Harvey Weinstein, Philip Green, Ray Kelvin, the founder of clothing brand “Ted Baker” – three big names and three big stories, as sexual harassment in the workplace continues to make headlines in the news.
As the #MeToo movement gains momentum, a new voice is now making itself heard; that of the people who share co-working spaces, who feel the law doesn’t provide them with sufficient protection against sexual harassment in the workplace.
The law does protect employees against harassment by their colleagues, and employers can also be liable for acts of harassment by their employees, even if it is committed without the employer’s knowledge or approval. However, occupiers in co-working spaces often work for themselves and are left with little protection against harassment from other co-working occupiers.
Businesses that have failed to take action to proactively tackle sexual harassment have received considerable press attention, and reputations have suffered as result (the President’s Club male-only charity event hosted at the Dorchester in 2018 being one example). Co-working operators may feel that it is not their responsibility, but it is very likely to become so. Taking steps to address the issue of harassment is recommended, to avoid allegations that this issue has not been addressed and the PR nightmare that can ensue – even if it isn’t, strictly speaking, legally required.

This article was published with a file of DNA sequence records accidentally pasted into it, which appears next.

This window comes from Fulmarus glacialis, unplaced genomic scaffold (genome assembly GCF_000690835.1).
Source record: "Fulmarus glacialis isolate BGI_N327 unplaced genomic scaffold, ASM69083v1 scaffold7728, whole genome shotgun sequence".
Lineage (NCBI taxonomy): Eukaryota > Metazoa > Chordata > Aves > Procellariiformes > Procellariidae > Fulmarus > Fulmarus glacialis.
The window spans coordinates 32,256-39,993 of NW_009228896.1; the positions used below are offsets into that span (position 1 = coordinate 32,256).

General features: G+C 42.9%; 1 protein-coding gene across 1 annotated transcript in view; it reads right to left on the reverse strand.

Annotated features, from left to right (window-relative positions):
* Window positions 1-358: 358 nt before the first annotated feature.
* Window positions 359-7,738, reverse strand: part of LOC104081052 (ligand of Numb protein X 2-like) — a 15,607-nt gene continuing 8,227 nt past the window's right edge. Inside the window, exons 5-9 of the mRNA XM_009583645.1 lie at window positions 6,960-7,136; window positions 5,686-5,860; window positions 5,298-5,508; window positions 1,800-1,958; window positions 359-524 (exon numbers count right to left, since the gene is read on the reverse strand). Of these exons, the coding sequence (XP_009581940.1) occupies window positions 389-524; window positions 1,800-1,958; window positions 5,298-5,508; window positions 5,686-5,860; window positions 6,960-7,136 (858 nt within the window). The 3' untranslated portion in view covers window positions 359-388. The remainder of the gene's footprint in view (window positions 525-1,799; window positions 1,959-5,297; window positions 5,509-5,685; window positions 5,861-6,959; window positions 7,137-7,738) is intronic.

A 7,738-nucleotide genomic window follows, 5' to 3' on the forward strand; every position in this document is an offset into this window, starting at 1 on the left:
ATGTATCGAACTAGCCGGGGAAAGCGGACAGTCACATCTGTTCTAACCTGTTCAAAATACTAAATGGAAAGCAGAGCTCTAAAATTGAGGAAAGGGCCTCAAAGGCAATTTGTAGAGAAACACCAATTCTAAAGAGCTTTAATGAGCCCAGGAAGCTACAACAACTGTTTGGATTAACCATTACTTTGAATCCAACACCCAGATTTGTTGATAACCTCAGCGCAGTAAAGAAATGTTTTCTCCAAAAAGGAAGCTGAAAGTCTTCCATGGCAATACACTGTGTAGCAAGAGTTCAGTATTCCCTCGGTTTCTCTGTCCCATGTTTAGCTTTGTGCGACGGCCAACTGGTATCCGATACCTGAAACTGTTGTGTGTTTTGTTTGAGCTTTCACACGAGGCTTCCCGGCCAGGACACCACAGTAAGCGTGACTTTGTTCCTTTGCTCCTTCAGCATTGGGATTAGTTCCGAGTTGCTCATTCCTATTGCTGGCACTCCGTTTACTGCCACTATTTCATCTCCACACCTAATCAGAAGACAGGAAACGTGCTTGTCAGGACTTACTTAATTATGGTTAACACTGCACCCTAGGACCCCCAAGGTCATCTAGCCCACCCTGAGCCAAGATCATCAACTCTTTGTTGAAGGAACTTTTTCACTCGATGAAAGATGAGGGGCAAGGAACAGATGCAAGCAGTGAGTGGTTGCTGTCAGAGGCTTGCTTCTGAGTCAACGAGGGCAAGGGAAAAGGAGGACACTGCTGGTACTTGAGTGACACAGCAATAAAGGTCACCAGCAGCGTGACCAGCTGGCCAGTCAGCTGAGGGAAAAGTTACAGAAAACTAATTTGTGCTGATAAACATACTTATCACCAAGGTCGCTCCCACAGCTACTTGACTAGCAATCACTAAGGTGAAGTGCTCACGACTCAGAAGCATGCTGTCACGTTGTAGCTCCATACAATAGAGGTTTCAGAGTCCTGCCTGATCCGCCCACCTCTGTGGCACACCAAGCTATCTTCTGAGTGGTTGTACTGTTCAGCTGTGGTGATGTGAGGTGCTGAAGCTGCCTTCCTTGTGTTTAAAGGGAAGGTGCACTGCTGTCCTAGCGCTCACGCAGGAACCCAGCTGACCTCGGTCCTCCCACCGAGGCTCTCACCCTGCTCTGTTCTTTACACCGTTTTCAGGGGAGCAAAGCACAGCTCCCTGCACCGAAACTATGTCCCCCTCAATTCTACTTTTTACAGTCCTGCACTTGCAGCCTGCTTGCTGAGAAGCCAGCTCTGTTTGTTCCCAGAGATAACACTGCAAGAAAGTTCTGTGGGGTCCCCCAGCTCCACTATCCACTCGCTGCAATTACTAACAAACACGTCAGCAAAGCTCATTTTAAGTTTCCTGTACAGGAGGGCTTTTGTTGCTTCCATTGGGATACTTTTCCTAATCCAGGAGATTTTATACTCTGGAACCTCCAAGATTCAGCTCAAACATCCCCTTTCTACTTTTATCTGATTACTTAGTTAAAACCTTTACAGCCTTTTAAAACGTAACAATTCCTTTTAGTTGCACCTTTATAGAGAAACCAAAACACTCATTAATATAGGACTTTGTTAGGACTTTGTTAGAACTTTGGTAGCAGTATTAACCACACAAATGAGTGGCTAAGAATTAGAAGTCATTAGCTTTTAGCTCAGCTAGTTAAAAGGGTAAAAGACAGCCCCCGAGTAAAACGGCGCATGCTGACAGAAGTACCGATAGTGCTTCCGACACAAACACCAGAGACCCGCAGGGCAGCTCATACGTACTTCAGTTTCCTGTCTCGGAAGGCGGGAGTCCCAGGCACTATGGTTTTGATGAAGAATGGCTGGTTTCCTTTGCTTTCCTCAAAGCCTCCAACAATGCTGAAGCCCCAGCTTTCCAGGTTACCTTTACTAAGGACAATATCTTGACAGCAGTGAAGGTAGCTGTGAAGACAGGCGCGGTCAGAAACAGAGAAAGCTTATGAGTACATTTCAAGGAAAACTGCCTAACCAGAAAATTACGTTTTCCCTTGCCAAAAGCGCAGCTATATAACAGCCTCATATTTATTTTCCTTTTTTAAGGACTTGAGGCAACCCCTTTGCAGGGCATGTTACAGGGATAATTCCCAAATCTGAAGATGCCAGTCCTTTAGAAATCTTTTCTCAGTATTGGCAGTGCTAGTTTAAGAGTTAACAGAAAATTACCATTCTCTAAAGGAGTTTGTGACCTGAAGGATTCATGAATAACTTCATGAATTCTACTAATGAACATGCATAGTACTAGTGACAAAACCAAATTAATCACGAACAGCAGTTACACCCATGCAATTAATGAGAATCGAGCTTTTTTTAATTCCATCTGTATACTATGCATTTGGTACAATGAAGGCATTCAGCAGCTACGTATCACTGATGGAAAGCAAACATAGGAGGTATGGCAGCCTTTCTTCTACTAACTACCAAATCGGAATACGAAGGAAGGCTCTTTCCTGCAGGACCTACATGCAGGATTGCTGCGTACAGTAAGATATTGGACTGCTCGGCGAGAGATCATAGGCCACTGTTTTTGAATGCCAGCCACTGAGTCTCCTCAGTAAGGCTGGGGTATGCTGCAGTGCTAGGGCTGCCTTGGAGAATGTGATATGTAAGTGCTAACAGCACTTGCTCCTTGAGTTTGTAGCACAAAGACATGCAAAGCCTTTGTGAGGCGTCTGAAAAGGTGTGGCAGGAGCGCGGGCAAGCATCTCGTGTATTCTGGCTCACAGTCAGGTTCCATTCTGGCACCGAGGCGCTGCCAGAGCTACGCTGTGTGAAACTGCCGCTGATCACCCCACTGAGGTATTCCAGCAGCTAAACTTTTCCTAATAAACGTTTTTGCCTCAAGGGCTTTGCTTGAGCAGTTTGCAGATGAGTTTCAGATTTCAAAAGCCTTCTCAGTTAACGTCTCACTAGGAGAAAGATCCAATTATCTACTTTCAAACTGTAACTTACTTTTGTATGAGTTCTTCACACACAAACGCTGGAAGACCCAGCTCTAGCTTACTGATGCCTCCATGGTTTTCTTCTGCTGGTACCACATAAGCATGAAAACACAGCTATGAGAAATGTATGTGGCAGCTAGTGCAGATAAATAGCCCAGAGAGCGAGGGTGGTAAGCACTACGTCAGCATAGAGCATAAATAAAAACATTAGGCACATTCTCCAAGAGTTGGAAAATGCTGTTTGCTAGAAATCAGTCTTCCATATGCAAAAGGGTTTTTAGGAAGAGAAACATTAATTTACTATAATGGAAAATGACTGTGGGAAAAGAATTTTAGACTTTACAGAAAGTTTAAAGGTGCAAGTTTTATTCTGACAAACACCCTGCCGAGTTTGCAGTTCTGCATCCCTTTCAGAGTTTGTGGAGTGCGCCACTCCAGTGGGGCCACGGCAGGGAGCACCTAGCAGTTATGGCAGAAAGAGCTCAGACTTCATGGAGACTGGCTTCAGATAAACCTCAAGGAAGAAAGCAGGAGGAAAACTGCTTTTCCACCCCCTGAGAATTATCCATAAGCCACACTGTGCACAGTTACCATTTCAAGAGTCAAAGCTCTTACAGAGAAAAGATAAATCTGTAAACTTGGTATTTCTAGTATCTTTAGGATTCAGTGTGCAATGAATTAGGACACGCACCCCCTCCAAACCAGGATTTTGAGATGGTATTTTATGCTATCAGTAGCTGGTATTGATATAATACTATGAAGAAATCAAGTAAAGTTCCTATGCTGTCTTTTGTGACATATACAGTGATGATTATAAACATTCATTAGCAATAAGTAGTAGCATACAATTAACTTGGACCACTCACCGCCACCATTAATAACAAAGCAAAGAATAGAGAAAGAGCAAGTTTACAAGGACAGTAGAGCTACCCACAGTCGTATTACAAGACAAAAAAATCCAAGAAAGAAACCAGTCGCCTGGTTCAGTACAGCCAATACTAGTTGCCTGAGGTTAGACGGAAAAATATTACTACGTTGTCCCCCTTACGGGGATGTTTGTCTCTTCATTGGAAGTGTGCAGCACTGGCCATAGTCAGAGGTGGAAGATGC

So what should co-working spaces do?
Notify occupiers that harassment is unlawful and will not be tolerated – for example, displaying clear signs and notices around the co-working space;
Put an anti-harassment policy in place and make sure it is easily accessible to all occupiers (covering, in particular, guidelines for acceptable behaviour and conduct and the process for making complaints);
Express terms should be included in the occupation agreement between the co-working space provider and the occupier, requiring the co-workers to adhere to the harassment policy. It should also be made clear that breach of this policy will give rise to a ban of the relevant individuals from the co-working space, or, termination of the occupation agreement completely;
Investigate complaints promptly and proactively, which may include interviewing the complainant and any witnesses, and considering whether it is appropriate to take temporary measures pending the outcome of the investigation (such as relocating or suspending the alleged harasser(s));
Take appropriate action following an investigation, such as issuing a formal warning to the individual(s) and/or their superior about their behaviour or, in serious cases, banning them from the premises or terminating a tenancy/occupation agreement with them; and
Ensure investigations are carried out with sensitivity and in a confidential manner, and that care is taken to ensure GDPR compliance (in particular, individuals not involved in the complaint or the investigation should not be informed about it).
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